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Why The Trail Blazers Should Retire Jerome Kersey’s Number 25

Thursday, February 26, 2015


Jerome Kersey

After the deserved tributes are paid at Monday’s 4 p.m. celebration of life for Jerome Kersey, the Trail Blazers will face the difficult question of how to honor his memory in a more permanent fashion.

And that of course raises the question of whether Kersey’s 11-year Trail Blazers career – including an essential role in two NBA Finals squads – merits the ultimate sports honor of retiring his number 25.

In an earlier column, I wrote about the Trail Blazers’ unfortunate and silly penchant for “over-retiring” numbers, as evidenced by the fact that 10 players’ numbers hang in the Moda Center rafters for a franchise that has won only one title since its inception in 1970. Compare that to the much older Lakers franchise, which has retired one fewer number in a history that includes 16 championships. 

But Kersey’s place in team history and fans’ hearts places him far above most of the 10 Trail Blazers whose numbers are already retired. 

He is second in games played behind only Clyde Drexler; third in rebounds behind Drexler and current Trail Blazer LaMarcus Aldridge; third in steals behind Drexler and Terry Porter; and fifth in points behind Drexler, Aldridge, Porter and Cliff Robinson.  All but Robinson and Kersey have retired numbers. 

For Trail Blazers fans too young to remember Kersey, think a taller and more athletic version of Wes Matthews with the same hustle and ethos of sacrificing for the team.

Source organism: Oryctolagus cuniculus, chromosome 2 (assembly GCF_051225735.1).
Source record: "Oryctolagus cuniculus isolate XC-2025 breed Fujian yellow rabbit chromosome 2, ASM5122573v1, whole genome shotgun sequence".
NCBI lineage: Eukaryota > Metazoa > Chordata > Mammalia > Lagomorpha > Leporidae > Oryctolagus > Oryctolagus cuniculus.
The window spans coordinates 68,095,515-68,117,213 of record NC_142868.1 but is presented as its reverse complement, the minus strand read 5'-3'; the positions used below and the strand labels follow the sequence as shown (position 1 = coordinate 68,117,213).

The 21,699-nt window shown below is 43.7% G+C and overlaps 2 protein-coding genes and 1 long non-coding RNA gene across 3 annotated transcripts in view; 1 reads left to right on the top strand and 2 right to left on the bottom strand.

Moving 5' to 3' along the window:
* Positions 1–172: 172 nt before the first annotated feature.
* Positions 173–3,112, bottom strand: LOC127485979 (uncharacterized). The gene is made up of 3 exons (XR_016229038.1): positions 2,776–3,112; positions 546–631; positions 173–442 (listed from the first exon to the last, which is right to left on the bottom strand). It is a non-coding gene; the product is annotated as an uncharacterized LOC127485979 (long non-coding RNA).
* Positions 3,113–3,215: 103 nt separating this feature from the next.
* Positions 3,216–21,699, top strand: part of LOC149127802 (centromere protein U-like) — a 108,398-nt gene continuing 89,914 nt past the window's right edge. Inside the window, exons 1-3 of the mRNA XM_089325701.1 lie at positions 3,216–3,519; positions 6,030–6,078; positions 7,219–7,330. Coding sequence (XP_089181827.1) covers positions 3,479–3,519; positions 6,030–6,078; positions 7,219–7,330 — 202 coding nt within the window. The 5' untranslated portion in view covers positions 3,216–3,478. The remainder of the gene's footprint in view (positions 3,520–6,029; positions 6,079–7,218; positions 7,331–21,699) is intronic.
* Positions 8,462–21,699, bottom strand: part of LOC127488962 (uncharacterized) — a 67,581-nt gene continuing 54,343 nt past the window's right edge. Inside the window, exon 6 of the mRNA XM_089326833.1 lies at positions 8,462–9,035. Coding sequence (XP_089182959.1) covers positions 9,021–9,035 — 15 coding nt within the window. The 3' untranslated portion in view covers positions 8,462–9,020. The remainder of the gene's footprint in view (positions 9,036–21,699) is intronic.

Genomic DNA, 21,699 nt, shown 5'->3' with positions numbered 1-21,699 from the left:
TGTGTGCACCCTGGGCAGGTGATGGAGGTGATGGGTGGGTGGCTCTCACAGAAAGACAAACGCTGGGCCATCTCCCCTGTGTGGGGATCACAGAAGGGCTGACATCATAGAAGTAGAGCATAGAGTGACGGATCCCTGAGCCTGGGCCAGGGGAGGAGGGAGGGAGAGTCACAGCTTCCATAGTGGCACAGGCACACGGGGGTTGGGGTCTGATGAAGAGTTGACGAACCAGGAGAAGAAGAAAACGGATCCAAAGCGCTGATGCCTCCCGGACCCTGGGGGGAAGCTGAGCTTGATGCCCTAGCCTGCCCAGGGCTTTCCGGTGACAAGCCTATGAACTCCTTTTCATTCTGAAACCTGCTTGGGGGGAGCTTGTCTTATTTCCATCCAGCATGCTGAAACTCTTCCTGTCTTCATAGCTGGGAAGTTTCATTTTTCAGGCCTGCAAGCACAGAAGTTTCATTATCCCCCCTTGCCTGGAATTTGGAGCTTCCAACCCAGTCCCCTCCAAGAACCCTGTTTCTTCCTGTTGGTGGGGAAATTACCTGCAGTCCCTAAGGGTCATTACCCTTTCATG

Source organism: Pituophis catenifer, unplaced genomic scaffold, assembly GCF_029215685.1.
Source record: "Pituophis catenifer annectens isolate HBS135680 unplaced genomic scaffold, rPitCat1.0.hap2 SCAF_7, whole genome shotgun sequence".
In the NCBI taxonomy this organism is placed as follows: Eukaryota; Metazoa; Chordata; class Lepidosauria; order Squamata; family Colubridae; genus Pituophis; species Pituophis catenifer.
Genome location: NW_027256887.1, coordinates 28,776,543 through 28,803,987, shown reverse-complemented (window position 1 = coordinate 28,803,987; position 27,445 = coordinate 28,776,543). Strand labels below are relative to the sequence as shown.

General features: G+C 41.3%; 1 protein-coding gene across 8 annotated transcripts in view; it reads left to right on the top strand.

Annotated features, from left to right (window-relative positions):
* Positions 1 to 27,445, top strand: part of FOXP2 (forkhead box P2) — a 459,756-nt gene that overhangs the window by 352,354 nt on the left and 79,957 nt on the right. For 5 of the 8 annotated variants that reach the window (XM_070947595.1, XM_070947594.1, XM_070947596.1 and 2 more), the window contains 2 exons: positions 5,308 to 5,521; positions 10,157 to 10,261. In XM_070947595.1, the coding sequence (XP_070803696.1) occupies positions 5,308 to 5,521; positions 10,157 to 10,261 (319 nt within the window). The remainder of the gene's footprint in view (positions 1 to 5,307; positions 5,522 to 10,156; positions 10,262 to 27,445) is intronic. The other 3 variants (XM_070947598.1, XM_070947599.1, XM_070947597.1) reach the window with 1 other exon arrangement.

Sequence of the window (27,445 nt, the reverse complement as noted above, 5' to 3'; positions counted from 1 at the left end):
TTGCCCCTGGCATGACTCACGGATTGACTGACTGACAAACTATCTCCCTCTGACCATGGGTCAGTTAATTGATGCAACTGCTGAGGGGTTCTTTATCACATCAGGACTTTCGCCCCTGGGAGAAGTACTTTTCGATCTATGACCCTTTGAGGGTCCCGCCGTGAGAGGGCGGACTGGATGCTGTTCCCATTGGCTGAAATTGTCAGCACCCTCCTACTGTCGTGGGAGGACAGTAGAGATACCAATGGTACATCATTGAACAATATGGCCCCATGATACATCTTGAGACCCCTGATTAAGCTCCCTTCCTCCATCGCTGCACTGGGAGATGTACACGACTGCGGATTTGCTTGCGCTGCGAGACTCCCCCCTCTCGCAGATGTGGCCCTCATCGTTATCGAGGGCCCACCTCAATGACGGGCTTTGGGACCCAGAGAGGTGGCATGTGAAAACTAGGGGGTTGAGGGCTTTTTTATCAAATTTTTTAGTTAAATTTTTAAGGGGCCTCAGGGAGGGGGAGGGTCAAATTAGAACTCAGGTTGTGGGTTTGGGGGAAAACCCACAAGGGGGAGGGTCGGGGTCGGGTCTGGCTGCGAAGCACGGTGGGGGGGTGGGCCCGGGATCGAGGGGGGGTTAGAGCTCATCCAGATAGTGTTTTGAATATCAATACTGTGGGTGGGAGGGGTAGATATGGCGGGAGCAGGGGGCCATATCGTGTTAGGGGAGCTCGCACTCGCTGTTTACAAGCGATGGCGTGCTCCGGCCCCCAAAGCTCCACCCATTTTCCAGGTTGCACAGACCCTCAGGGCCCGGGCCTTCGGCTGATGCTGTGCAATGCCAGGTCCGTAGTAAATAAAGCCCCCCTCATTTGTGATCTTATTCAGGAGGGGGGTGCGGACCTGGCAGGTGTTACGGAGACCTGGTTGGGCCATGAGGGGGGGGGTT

In my earlier column, I inelegantly suggested that the Trail Blazers should create space for any future retired numbers by “un-retiring” numbers of solid role players – but far from transcendent figures who played on the transcendent 1977 title team -- like Dave Twardzik, Larry Steele and Bob Gross. 

Kersey’s all-too-early passing at age 52 has gotten me thinking, though, that a better way exists to maintain honors for that trio of Twardzik, Steele and Gross while creating space to retire Kersey’s number (and ultimately at this rate years from now, Aldridge and Damian Lillard).

That better way is to list 1977championship contributors like Twardzik, Steele and Gross with all their teammates as part of the team’s title banner. Similarly, all the players on the Trail Blazers’ Western Conference championship teams in 1990 and 1992 should be enshrined on a roster list that accompanies those banners.

Yes, that approach puts little-used backups like Mark Bryant and Alaa Abdelnaby, or going even further back to 1977, benchwarmers like Robin Jones and Wally Walker at some level into the mix of honorees. But they played on those transcendent teams and this approach makes sure Twardzik, Steele and Gross aren’t forgotten.

And it sets a precedent some day to honor current Trail Blazers such as Matthews and other worthies if they end up as part of a conference champion or an NBA champion. 

More importantly, it would free up space now for Kersey to be acknowledged properly with a retired number.  

One final thought as Trail Blazers fans prepare to remember Kersey this Monday: 

For those of us who never met Kersey, our outpouring of sadness may appear silly to non-sports fans who wonder why we care about somebody who was essentially a stranger in our lives, and whether his number hangs in an arena.

And yet we do. Lucky us.

A native Oregonian, Hank Stern had a 24-year career in journalism, working for more than a decade as a reporter with The Associated Press in Oregon, New Jersey and Washington, DC. He worked seven years for The Oregonian as a reporter in east Multnomah County, Washington County and Portland’s City Hall. In 2005, he became Willamette Week’s managing news editor and worked there until 2011.


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